When he got to know that he was arrested for the 1996 Delhi blasts, he was shocked. The court after 23 long years finally declared him innocent. He returned home only to find that his father had passed away awaiting his return and his mother’s hearing ability was impaired.4

One wrongful accusation changed his whole life and turned it upside down.

  • In another case, Vijay a carpenter residing in East Delhi was acquitted in 2019 over an attempt to murder charge. Throughout his trial he maintained that he was not even present at the crime scene when the incident took place, a fact which the court later on finally But Vijay was forced to spend 6 years in prison before his innocence was proven.

These 6 years in jail broke him as a person. He suffered from severe physical and emotional trauma. Prison destroyed him and he is still paying the cost of it even after his release.5

The list of people who were failed by the Criminal Justice system is very long and continues to this day.

FACTORS

1. EYEWITNESS TESTIMONY:

According to the innocence project, misidentification on the part of the eyewitness can be a huge blunder for the case and is the leading cause of wrongful conviction lately which has been overturned by the DNA evidence.These errors mostly occur due to the limitation of human memory and due to the measure or procedure, the authorities use to identify the perpetrators.

Worldwide, misidentification has played a major role in 72% of cases of convictions which further on proved to be wrong the DNA testing.Sometimes, the authorities as well can bias the witness to pick a suspect or inflate their confidence in a wrong manner.Hence eyewitness testimony is not a 100% liable method to identify the accused.It is the single greatest cause of wrongful conviction.Case after case, scientists have proven that eyewitness identification is frequently inaccurate and highly results in wrongful convictions.

2. INTERROGATION TECHNIQUES:

An interrogation plays an important role during an investigation. Interrogation and interview are two parts of the interrogation techniques.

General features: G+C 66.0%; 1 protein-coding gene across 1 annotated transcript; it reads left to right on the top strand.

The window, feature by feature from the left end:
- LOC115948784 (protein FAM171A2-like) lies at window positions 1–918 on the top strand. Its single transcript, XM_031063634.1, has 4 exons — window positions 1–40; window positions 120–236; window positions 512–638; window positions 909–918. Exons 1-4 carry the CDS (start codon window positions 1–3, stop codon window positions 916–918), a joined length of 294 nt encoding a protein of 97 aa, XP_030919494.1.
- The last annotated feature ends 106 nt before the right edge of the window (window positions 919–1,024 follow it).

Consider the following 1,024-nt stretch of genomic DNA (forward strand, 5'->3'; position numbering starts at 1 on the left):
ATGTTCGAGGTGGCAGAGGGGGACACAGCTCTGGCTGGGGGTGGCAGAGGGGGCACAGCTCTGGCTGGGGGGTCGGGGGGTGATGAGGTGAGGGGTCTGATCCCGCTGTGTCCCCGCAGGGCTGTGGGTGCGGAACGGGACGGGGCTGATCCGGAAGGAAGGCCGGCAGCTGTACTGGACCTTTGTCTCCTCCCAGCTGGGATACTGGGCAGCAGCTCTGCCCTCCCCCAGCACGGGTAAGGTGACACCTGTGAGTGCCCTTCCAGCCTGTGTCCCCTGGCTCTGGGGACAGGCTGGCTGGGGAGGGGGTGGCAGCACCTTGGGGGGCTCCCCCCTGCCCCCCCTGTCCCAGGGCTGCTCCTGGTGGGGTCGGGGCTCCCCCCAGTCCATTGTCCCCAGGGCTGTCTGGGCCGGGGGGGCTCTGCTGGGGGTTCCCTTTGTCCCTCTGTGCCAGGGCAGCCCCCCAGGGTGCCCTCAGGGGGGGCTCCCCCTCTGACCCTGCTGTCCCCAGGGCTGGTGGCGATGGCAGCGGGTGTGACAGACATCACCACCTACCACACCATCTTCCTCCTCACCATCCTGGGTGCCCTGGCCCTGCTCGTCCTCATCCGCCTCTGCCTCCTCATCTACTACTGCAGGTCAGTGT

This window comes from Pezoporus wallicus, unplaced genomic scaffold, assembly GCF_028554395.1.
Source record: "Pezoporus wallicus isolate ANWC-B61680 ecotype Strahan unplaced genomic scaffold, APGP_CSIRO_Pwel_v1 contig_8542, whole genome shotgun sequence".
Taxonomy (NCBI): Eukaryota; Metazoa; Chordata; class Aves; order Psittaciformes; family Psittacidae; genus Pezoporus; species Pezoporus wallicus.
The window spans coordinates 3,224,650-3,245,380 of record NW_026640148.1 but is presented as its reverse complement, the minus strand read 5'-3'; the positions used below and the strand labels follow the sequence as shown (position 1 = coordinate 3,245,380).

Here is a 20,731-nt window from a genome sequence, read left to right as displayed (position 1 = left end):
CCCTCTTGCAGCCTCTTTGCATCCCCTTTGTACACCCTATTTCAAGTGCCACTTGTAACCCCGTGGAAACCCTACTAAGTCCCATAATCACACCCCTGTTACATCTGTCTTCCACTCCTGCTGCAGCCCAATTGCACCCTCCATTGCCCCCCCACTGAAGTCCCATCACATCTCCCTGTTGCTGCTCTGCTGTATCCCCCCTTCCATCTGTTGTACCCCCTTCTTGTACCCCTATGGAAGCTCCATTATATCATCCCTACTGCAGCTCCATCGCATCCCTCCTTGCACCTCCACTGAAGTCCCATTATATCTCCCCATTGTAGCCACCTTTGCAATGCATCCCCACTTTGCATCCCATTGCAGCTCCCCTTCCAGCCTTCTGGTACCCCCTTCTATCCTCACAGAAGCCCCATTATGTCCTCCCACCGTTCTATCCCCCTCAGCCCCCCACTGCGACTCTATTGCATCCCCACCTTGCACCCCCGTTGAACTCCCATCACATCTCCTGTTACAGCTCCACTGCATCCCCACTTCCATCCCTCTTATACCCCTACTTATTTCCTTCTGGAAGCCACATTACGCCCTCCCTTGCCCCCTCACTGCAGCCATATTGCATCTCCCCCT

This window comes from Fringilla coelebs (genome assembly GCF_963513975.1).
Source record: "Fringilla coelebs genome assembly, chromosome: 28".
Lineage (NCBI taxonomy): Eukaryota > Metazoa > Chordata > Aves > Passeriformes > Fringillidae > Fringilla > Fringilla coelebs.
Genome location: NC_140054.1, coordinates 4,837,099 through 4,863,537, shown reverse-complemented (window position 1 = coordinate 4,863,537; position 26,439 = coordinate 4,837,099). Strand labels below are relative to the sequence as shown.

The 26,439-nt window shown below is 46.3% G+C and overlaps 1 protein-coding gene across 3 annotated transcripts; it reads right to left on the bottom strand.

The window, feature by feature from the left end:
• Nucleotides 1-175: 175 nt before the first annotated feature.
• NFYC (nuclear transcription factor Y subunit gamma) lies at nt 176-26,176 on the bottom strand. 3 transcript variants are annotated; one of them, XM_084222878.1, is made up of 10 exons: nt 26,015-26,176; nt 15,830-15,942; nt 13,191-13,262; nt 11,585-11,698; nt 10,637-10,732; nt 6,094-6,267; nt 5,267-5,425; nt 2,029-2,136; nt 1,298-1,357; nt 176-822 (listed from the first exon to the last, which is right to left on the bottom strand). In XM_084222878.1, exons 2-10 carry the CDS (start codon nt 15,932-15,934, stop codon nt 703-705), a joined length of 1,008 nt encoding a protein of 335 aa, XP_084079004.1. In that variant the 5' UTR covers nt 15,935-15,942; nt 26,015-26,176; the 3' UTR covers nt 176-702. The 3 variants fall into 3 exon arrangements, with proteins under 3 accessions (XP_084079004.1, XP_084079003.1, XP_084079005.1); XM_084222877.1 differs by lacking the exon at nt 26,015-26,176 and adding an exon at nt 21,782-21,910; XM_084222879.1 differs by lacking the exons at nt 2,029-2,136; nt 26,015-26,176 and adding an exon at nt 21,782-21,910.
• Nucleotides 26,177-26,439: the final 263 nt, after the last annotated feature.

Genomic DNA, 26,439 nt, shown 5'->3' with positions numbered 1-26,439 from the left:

An interrogation is held when there is a suspect when they know that the particular is involved in this particular crime. The investigator has specific knowledge that the person in question may be a subject of the crime and can be a great threat if held free.

It usually involves questioning with the suspect and the individual is in custody usually in this. An interrogation is can be differentiated into two:

  1. ACCUSATORY INTERROGATION: An accusatory interrogation is the one in which the investigator directly interrogates by accusing the suspect of committing the crime or being a part of that crime at that
  2. NON- ACCUSATORY INVESTIGATION: A non- accusatory interrogation is the one in which the investigator doesn’t interrogate by accusing the suspect, instead they interrogate to gather more in-depth information about the crime.

There are several different techniques used by the officials to interrogate. These techniques vary from agency to agency to country to country due to different laws and procedures followed there.

Tunnel visions and confirmation bias are the psychological processes that play an influential role in a wrongful conviction. Usually, the tunnel vision method occurs when the police try to focus on a particular person only and try to focus on one point only to build a case against that person and to convict that person only. Confirmation bias occurs when the police construe evidence to support their theory that the suspect is guilty.